Latinx Heritage Month (LHM) offers the Loyola community a chance to participate in programs and events to celebrate Latinx heritage, nationally known as Hispanic Heritage Month. Programs and events during National Hispanic Heritage Month take place from Sept. 15 - Oct. 15. The significance of Sept. 15 is to recognize the anniversary of independence of five Latin American countries: El Salvador, Costa Rica, Guatemala, Nicaragua, and Honduras. For Mexico, Chile, and Belize, the month of October also carries great value since these nations celebrate their independence days.
Today, National Hispanic Heritage Month seeks to recognize the contributions made and the important presence of Hispanic and Latinx Americans to the United States. Please join us in this annual tribute by learning about the generations of Hispanic Americans who have positively influenced and enriched our lives and this nation.
To celebrate this year’s LHM, ALANA and the Association of Latin American and Spanish Students (ALAS) & other Campus Partners have scheduled the following events:
René Treviño: Stelae
Exhibition Displayed from: September 12 - October 11, 2019
Reception and Artist Talk in the Gallery: Thursday, September 19, 6-8PM
The Julio Fine Arts Gallery is proud to announce that our 2019-2020 academic year begins with Stelae, a solo exhibition by renowned Baltimore artist René Treviño. In this exhibition, Treviño complicates historical representation in an attempt to place his own identity within it. Through meticulous detail, bright colors, and incredible artistry, Treviño's work questions and layers onto visual imagery left behind by ancient Mexican cultures, pointing to the incredible importance of representation, and being able to find oneself within the annals of history.
Latinx Heritage Month Keynote Speaker
Wednesday, Oct. 2, from 7-8 p.m.
4th Floor Program Room
Presented by Eric Villatoro, creator of Okay Latino. Okay Latino, based in the Maryland/Washington D.C area, aims to preserve, support, and develop Latin culture through media and experiences to unite, create, and inspire others.
ALAS Noche de Baile
Friday, Oct. 4, from 8:30-10:30 p.m.
An evening of dancing and food to celebrate Latin and Hispanic culture.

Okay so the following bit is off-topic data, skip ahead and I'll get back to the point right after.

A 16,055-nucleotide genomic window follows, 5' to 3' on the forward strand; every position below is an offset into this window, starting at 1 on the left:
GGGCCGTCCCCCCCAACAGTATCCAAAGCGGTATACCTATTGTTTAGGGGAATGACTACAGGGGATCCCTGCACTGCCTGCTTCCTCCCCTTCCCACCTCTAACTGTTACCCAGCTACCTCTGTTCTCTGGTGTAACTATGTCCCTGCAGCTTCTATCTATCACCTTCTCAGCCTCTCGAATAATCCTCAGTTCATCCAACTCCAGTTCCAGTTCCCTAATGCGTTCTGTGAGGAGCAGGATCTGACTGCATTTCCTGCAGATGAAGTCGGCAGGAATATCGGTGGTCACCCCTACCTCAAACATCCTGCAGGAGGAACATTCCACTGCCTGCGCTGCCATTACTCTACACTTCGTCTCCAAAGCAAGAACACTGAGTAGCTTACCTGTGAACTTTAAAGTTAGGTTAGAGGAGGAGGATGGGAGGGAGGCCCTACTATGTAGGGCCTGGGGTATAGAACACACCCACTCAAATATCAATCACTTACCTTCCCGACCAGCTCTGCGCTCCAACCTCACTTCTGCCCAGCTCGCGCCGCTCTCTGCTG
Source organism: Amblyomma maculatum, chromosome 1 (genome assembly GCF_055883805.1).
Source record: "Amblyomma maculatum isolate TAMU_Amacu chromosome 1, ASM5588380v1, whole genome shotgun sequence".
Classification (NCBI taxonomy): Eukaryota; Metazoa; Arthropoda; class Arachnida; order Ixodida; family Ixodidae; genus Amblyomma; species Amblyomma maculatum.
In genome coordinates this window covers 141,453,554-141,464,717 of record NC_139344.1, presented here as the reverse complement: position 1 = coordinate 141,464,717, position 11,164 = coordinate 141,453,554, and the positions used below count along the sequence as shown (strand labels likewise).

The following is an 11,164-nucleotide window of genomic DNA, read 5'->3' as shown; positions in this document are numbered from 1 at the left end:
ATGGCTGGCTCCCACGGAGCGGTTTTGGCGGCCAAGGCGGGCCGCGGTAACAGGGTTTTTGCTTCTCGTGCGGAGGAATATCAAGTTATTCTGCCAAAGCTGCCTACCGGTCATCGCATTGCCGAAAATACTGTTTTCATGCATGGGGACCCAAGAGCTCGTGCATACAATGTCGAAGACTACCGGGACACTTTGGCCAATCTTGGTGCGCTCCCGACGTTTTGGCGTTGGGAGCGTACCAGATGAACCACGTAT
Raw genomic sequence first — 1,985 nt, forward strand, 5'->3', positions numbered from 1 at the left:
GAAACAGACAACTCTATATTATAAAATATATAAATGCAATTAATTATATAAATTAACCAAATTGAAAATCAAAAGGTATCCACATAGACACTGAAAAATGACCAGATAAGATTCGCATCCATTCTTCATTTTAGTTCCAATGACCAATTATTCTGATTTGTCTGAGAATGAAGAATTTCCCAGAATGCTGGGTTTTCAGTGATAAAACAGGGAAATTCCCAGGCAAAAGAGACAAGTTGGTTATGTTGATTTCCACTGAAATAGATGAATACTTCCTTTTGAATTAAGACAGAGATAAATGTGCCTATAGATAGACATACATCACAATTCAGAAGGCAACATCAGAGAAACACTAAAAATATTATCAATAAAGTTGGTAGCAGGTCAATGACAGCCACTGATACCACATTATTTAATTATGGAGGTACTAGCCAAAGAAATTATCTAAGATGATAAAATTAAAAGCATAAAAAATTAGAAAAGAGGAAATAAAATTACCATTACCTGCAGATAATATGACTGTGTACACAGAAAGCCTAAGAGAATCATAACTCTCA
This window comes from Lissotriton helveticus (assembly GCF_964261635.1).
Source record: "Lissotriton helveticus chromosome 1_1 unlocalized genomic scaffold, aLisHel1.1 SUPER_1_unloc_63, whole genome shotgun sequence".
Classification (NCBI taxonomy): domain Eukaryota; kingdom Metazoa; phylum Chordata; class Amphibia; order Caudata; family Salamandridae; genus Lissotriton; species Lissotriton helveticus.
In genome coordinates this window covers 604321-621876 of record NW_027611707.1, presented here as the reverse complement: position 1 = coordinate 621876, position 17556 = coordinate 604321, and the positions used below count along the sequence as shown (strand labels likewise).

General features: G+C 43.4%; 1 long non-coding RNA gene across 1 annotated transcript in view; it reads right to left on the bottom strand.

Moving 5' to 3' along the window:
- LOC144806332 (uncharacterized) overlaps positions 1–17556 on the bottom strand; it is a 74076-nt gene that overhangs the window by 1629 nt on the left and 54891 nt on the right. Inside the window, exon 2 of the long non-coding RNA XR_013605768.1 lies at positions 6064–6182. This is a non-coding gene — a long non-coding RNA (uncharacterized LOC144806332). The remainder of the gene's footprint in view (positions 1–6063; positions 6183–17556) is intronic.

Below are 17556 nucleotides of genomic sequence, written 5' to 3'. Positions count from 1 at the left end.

Latinx Family Dynamics Panel
Wednesday, Oct. 9, from 7-8 p.m.
4th Floor Program Room
Come hear about the the family dynamics in a Latinx family.
The Border Crisis: A Panel Discussion
Tuesday, Oct. 10, from 7-8 p.m.
McGuire Hall East
A panel of leading experts will address the moral, legal, and historical dimensions of the current immigration crisis at the U.S./Mexican border. Panelists include: Michelle Mendez, director of the Defending Vulnerable Populations section of the Catholic Legal Immigration Network; Dr. Dario Euraque, Professor of History and International Studies at Trinity College; and Maureen Sweeney, director of the Immigration Clinic at the University of Maryland Carey School of Law.
Sponsored by the Latin American and Latino Studies Department & The Office of Peace and Justice
Friday, Oct. 11, from 7-9 p.m.
Come join ALAS in their campus wide celebration of Latinx Heritage Month! There will be food, entertainment y cultura!
Jeff Gould Public Screening of "Port Triumph"
Monday, Oct. 21st from 5:30pm to 6:45pm
Loyola Notre Dame Library Auditorium
View a documentary on part of El Salvador's pre-war history that was negatively impacted by the civil war.
Sponsored by the Latin American and Latino Studies Department & The History Department
The Journey of Immigrant Children: A Panel Discussion on Experiences, Legal Issues, and Spiritual Perspectives of Central American Immigrant Youth.
Monday, Oct. 21st at 6:30pm
Based on a new book called Blessed Are the Refugees: Beatitudes of Immigrant Children, we will be welcoming to campus Fr. Leo J. O’Donovan (Director of Mission of Jesuit Refugee Service/USA and President Emeritus of Georgetown University), two young immigrant children featured in the book, and attorneys from Esperanza Center Immigration Legal Services, a program of Catholic Charities of Baltimore. Each guest will provide a different perspective of the challenges facing Central American migrants at the border and will be in conversation about what an informed and faithful response to these problems can look like.
Sponsored by Campus Ministry